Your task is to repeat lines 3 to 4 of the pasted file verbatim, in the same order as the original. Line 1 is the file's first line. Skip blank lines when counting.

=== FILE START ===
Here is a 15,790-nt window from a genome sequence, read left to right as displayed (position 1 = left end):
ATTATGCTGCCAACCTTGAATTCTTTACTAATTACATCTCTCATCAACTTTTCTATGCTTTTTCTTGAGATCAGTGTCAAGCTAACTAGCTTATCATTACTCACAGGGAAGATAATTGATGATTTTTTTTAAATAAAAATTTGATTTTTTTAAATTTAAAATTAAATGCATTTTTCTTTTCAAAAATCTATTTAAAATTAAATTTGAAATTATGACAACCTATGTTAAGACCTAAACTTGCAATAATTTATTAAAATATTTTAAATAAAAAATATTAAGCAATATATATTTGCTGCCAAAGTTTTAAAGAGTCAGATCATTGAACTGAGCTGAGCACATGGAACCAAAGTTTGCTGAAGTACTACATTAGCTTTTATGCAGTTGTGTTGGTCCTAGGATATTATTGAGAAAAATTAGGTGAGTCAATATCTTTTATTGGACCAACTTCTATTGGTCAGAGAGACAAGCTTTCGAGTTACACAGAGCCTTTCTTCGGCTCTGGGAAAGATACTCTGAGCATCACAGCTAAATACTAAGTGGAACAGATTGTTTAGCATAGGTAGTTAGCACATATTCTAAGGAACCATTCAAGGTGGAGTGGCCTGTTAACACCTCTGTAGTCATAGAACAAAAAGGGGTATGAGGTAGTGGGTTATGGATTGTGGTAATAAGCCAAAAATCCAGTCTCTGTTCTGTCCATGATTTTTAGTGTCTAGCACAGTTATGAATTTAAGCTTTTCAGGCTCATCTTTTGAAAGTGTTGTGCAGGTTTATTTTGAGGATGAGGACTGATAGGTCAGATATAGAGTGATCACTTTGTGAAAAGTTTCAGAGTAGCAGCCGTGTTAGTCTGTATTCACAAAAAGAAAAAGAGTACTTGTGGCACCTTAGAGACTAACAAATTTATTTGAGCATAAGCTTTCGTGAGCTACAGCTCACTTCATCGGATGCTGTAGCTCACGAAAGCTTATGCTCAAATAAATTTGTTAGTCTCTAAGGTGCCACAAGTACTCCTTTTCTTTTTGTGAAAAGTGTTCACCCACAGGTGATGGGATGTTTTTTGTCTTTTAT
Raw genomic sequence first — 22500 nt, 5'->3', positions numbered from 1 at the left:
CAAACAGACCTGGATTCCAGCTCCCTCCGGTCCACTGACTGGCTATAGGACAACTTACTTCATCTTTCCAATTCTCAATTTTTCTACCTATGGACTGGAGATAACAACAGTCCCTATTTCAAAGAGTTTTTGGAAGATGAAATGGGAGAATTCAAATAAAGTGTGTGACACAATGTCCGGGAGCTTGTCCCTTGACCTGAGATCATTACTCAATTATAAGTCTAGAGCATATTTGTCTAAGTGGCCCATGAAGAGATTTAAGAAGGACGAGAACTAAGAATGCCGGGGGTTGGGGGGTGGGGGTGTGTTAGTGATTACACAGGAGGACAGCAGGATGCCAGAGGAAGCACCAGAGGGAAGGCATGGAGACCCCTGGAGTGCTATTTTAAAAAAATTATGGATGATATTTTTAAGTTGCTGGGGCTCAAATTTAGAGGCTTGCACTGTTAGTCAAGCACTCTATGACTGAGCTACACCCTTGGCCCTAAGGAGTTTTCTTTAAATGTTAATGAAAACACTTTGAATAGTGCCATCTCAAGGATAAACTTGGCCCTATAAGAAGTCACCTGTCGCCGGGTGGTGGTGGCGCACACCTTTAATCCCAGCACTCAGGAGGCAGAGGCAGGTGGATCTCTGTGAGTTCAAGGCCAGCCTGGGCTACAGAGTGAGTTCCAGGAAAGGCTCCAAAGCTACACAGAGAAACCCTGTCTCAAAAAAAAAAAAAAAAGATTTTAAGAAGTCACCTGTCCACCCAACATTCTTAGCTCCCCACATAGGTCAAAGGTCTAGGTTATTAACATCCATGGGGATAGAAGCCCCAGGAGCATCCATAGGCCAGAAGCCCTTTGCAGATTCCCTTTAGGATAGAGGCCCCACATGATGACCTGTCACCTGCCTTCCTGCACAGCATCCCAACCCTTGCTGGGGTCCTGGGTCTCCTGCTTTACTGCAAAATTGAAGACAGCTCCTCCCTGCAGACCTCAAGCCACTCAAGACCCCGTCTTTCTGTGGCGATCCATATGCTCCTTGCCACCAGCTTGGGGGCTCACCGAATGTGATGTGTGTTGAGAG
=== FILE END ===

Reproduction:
Raw genomic sequence first — 22500 nt, 5'->3', positions numbered from 1 at the left:
CAAACAGACCTGGATTCCAGCTCCCTCCGGTCCACTGACTGGCTATAGGACAACTTACTTCATCTTTCCAATTCTCAATTTTTCTACCTATGGACTGGAGATAACAACAGTCCCTATTTCAAAGAGTTTTTGGAAGATGAAATGGGAGAATTCAAATAAAGTGTGTGACACAATGTCCGGGAGCTTGTCCCTTGACCTGAGATCATTACTCAATTATAAGTCTAGAGCATATTTGTCTAAGTGGCCCATGAAGAGATTTAAGAAGGACGAGAACTAAGAATGCCGGGGGTTGGGGGGTGGGGGTGTGTTAGTGATTACACAGGAGGACAGCAGGATGCCAGAGGAAGCACCAGAGGGAAGGCATGGAGACCCCTGGAGTGCTATTTTAAAAAAATTATGGATGATATTTTTAAGTTGCTGGGGCTCAAATTTAGAGGCTTGCACTGTTAGTCAAGCACTCTATGACTGAGCTACACCCTTGGCCCTAAGGAGTTTTCTTTAAATGTTAATGAAAACACTTTGAATAGTGCCATCTCAAGGATAAACTTGGCCCTATAAGAAGTCACCTGTCGCCGGGTGGTGGTGGCGCACACCTTTAATCCCAGCACTCAGGAGGCAGAGGCAGGTGGATCTCTGTGAGTTCAAGGCCAGCCTGGGCTACAGAGTGAGTTCCAGGAAAGGCTCCAAAGCTACACAGAGAAACCCTGTCTCAAAAAAAAAAAAAAAAGATTTTAAGAAGTCACCTGTCCACCCAACATTCTTAGCTCCCCACATAGGTCAAAGGTCTAGGTTATTAACATCCATGGGGATAGAAGCCCCAGGAGCATCCATAGGCCAGAAGCCCTTTGCAGATTCCCTTTAGGATAGAGGCCCCACATGATGACCTGTCACCTGCCTTCCTGCACAGCATCCCAACCCTTGCTGGGGTCCTGGGTCTCCTGCTTTACTGCAAAATTGAAGACAGCTCCTCCCTGCAGACCTCAAGCCACTCAAGACCCCGTCTTTCTGTGGCGATCCATATGCTCCTTGCCACCAGCTTGGGGGCTCACCGAATGTGATGTGTGTTGAGAG